First Steps for a Denial Prevention Framework

Jul 5, 2022

According to U.S. Healthcare Denial Management Market, a study conducted by Research and Markets, in 2021, the U.S. healthcare denial management market size was valued at $3.57 billion. By 2027 it’s expected to grow an additional 66% and reach $5.94 billion. Denial management can leave millions, if not billions, of dollars on the table if left untouched. Starting a new or restarting a lapsed denial prevention system can be labor-intensive up front but leads to increased revenue later. Prioritizing how to recover revenue, handle the current denial workload, and learn denial prevention tactics for the future should be a top concern for many hospitals and health organizations. Creating and engaging in overall claims analytics is an excellent first step. Engaging in widespread claims analytics can look different based on each organization, but broadly, it introduces demonstrable tactics, staff reallocation, and technology implementation.

Conducting a Comprehensive Root Cause Analysis

Not all denial prevention strategies are created equally, but they can all have their time and place. Front-end denial management strategies are highly recommended in the industry because they aim to avoid denials entirely instead of spending resources on the back end to combat denials. Root cause analysis is one of the most popular front-end strategies, and for a good reason.

To perform a comprehensive root cause analysis, start with utilizing the assessments from the first step and analyze the data to determine the root cause(s) contributing to your denials. It’s helpful to start at the beginning of the patient encounter. For example, documentation errors at intake are one of the most common root causes for denials. Siloed technology, incomplete training, and lack of resources are common, valid root causes for denials. Determining the source of the issue lays a foundation for solving these problems and reducing denials on the front end. Implementing systems to prevent denials early in the revenue cycle and the clinical process will be more effective throughout the claims management process. Resource-heavy processes on the front end aren’t always sustainable for organizations in the long run. Fortunately, outsourcing options exist for companies looking to improve their denial management processes.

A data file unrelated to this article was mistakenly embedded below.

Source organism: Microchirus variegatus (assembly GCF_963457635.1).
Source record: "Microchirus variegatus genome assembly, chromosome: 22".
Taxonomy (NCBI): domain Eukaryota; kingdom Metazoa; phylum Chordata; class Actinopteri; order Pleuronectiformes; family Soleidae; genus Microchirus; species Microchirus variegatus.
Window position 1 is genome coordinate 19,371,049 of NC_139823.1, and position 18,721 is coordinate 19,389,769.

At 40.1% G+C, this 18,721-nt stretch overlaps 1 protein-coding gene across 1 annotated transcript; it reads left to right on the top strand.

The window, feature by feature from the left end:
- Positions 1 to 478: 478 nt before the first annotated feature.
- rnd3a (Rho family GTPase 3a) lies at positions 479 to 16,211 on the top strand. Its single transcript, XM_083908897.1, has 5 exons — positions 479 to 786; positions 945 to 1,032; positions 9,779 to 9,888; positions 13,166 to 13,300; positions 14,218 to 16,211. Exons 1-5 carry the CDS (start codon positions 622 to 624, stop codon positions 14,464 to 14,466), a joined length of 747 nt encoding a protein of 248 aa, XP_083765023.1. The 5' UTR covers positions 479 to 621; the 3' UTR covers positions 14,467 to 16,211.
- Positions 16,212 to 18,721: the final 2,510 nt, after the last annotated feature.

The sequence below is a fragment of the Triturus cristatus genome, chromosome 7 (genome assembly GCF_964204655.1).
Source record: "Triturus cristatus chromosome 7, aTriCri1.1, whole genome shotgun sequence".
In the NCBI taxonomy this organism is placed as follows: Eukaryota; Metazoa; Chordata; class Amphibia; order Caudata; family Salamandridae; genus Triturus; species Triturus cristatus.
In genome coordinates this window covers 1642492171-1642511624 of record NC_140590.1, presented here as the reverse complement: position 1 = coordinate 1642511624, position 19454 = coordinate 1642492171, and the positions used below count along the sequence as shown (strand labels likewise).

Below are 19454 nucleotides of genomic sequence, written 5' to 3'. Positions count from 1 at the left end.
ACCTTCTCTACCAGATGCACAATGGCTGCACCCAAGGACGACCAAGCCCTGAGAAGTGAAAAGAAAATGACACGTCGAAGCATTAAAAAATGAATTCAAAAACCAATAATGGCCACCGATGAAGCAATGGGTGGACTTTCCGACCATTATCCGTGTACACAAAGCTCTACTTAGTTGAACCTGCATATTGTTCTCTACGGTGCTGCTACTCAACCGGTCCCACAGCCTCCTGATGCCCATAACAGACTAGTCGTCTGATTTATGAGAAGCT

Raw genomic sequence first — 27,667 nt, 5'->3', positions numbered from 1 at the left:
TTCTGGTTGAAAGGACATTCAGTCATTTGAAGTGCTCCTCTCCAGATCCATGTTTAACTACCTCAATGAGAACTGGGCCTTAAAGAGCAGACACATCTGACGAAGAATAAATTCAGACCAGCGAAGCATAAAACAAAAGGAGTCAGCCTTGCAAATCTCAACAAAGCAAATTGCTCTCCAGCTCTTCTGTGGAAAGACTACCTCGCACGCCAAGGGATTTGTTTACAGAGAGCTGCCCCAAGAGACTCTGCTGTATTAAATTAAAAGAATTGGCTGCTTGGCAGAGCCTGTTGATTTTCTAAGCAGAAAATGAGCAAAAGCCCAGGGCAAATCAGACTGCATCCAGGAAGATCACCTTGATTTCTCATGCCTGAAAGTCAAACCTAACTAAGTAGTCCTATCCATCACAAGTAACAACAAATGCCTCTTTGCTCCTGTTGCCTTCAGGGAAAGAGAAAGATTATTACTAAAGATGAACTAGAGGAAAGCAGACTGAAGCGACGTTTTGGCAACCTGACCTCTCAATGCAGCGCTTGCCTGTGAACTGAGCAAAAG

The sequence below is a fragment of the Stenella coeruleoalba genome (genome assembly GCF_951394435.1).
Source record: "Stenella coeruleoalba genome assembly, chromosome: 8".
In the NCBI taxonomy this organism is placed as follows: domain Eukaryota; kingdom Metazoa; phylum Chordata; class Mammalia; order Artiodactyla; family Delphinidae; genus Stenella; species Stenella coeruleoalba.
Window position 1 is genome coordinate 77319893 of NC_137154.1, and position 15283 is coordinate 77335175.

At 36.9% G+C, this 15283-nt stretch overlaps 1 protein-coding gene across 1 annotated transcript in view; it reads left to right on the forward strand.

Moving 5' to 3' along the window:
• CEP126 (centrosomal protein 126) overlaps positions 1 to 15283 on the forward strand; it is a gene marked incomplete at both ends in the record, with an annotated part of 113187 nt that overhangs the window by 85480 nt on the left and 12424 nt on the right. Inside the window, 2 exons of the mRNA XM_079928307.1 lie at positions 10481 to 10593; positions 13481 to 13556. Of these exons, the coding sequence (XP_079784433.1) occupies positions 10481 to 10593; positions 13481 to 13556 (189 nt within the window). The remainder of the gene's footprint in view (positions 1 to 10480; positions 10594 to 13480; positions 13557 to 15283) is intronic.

Finding the Right Team

Finding the right team doesn’t mean you need to spend a lot of money on new hires. In many organizations, your current team may have twofold skills; for example, many RNs double as their hospital’s clinical denial specialists. With the current staffing shortage, many companies struggle to keep up with the demand for claims authorizations and audits. They’re opting to reallocate their current staff into different positions, but this can lead to increased pressure on clinical staff, leading to burnout and increased staff turnover, which can be costly for the hospital. This increased pressure can also lead to more mistakes, which increases denials.

Reallocating current or potentially outsourcing staff is a viable option to ease some of these pressures and increase your denial prevention strategy. The reallocation of non-clinical staff to denial management positions is ideal if there is enough staff with the skills to take over short-term while clinical staff focuses solely on patient care. Understandably, some organizations don’t have the resources to have an internal billing and coding team; outsourcing is becoming a popular option for these organizations to assist with the denial prevention system. Outsourcing can help decrease your staff turnover rate while maintaining the quality of work. Additionally, outsourcing is usually less expensive than having an internal billing and coding team, plus third parties may come with technology and a unique clinical perspective.

Technology Implementation

Technology is one of an organization’s most beneficial denial management and prevention tools. Creating intelligent workflows will allow your team set up predictive templates for effective appeals. An analytics-driven approach to revenue integrity reduces human intervention, leading to less workload for your clinical denials team. By automating high-volume, low-risk denials, you can increase the time your clinical denials team has to work on more time-intensive tasks. For example, automating the closing of duplicate denials reduces the time your team spends on that tedious task. Nurse teams with years of experience and various healthcare designations, experience with different EMRs, and more work together to take technology solutions to the next level.